Types of Trusts
Wispact offers two types of Special Needs Trusts: the Self-Funded Trust and the Third-Party Trust. These Special Needs Trusts will not be counted as an available asset, and disbursements from them will not be counted as income under the rules that apply to SSI and Medicaid.
All Wispact trusts have been approved by the Social Security Administration (who administers SSI benefits) and the Wisconsin State Department of Health Services (who administers Medicaid benefits) as meeting the requirements for Special Needs Trusts.
Wispact Self-Funded Trust
The Wispact Self-Funded Trust (sometimes called a Beneficiary Trust) is a Special Needs Trust authorized by Federal law 42 U.S.C. § 1396p(d)(4)(C).
The Beneficiary must be disabled under the Social Security definition, and distributions from the trust may only be for the sole benefit of Beneficiary. Distributions may be restricted based on the public assistance received.
The Self-Fund Trust may be created by a parent, grandparent, guardian, the court or by the disabled individual. The beneficiary can be older than 65 years old.
The Trust is funded with assets that belonged to the disabled person when it was created and often requires court orders to create the trust account or transfer funds to it. Sources of funds might include personal injury proceeds, divorce proceeds, the sale of a home or inheritance directly paid to the beneficiary.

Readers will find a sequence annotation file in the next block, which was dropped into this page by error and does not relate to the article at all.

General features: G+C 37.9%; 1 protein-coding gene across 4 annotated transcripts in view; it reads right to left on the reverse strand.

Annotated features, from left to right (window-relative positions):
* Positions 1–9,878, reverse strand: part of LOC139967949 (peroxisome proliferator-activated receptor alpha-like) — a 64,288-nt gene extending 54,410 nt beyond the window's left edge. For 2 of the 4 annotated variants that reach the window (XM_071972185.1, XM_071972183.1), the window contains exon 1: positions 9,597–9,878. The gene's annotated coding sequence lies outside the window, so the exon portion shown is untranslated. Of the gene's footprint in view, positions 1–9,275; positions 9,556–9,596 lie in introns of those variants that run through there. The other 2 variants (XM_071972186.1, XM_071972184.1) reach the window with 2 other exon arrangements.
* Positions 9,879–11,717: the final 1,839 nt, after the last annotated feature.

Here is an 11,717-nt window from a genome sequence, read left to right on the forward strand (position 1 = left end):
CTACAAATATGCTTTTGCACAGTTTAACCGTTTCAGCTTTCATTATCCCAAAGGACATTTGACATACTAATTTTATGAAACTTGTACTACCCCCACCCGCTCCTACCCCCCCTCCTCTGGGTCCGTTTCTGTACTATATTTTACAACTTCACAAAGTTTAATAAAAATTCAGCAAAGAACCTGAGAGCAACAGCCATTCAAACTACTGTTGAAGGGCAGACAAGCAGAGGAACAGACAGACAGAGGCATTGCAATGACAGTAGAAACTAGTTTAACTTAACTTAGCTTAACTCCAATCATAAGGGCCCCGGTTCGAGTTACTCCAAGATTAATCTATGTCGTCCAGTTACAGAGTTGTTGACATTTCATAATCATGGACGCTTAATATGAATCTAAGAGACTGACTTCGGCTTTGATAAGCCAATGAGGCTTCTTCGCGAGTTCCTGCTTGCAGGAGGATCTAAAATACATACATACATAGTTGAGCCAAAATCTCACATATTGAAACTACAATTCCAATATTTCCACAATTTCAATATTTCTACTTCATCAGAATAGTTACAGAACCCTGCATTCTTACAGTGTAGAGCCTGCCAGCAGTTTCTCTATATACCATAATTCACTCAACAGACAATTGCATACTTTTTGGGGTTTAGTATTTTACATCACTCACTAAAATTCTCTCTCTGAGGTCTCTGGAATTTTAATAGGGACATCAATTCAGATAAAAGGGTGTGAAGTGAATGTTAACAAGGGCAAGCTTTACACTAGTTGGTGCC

For example, here is Sam, who is on SSI and MA. Sam wants to create a Self-Funded Special Needs Trust and purchase a computer. This is how Sam would go about the process:
Wispact Third-Party Trust
Wispact’s Third-Party Trust (sometimes called a Disabled Individual’s Trust) is Special Needs Trust authorized by Wisconsin law HFS § 103.06(7)(a)3.
Beneficiaries can be people of any age with a Social Security-defined disability. The disbursement of funds must be for the sole benefit of the disabled person but are generally not restricted.
The Third-Party Trust can be created by anyone but the Beneficiary (e.g., parents, grandparents, friends, guardians, courts, etc). The statute does not allow the disabled individual to create his or her own trust.
The Trust is funded from assets that are not/have not been assets of the disabled beneficiary. Typical funding is gifts from parents, other family members and friends. Sources of funds may also include inheritances through a testimonial trust.
For example, here is Jill, who is on SSI and MA. Jill wants to create a Third-Party Special Needs Trust and pay for dental care. This is how Jill would go about the process:
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